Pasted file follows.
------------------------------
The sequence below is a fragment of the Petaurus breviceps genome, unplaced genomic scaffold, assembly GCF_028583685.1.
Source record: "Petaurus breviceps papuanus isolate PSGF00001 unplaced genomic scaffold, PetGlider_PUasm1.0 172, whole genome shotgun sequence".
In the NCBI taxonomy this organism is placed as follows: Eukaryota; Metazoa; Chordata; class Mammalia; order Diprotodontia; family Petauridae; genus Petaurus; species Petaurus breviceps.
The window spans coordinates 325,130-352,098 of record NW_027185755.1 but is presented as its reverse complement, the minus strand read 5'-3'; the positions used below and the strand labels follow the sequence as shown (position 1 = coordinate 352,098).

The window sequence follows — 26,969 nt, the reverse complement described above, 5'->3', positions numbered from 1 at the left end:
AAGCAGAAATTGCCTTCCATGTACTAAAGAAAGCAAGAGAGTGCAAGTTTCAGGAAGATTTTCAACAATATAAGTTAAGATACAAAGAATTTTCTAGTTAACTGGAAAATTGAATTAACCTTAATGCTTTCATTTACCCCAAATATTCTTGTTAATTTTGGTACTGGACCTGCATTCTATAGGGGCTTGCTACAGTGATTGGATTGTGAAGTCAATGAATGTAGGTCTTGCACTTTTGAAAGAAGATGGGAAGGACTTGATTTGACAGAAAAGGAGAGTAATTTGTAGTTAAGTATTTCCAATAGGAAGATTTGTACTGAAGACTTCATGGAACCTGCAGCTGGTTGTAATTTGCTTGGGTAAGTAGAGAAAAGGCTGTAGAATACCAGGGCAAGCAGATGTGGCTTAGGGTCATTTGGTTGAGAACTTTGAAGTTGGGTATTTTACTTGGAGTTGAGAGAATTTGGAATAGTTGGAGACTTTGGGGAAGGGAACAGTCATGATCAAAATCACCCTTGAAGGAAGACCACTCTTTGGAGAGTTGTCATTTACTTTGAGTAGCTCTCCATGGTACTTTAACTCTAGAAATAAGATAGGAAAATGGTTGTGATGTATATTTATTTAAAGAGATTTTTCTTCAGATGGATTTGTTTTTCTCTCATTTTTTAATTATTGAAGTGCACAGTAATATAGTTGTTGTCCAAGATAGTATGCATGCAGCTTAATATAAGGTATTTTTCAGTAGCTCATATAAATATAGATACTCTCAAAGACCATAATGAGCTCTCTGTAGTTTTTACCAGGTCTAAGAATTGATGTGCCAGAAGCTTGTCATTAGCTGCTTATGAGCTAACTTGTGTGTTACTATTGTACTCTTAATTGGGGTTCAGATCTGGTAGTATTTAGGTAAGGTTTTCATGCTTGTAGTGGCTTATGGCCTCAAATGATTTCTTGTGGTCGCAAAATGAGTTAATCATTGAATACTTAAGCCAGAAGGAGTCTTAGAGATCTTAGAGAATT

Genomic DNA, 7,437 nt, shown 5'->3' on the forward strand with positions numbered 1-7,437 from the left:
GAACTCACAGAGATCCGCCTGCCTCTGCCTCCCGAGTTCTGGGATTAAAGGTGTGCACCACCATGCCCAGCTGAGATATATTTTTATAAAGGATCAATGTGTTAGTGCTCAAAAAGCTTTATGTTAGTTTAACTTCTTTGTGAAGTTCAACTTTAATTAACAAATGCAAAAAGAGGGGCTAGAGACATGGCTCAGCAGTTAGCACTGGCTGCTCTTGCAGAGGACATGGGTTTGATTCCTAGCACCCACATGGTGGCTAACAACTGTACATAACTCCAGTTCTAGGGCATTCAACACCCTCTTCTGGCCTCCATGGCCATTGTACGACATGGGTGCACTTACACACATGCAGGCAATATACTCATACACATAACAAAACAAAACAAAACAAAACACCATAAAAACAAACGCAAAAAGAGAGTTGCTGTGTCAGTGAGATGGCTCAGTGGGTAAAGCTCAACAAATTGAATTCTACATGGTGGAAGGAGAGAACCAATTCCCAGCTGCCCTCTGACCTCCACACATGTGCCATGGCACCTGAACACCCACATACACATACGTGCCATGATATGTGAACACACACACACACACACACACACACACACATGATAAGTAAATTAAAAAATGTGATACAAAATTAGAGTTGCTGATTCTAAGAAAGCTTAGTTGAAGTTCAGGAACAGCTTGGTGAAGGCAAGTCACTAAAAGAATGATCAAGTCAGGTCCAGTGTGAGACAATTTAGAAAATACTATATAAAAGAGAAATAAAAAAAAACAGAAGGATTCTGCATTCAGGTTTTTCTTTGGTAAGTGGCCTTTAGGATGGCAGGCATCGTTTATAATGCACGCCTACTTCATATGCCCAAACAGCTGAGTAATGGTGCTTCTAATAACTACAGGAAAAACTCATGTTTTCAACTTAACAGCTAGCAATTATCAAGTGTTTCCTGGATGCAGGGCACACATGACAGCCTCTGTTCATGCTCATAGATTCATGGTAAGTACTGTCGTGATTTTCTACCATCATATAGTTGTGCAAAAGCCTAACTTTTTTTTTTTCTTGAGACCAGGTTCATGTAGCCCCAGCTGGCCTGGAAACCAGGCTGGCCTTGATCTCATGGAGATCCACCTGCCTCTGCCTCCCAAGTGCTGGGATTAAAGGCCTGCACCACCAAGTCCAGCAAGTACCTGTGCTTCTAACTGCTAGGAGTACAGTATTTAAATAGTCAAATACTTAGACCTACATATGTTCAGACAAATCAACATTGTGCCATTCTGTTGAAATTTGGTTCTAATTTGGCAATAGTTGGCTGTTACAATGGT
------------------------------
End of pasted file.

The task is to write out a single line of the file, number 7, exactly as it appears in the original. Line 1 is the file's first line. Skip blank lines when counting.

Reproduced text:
Genomic DNA, 7,437 nt, shown 5'->3' on the forward strand with positions numbered 1-7,437 from the left: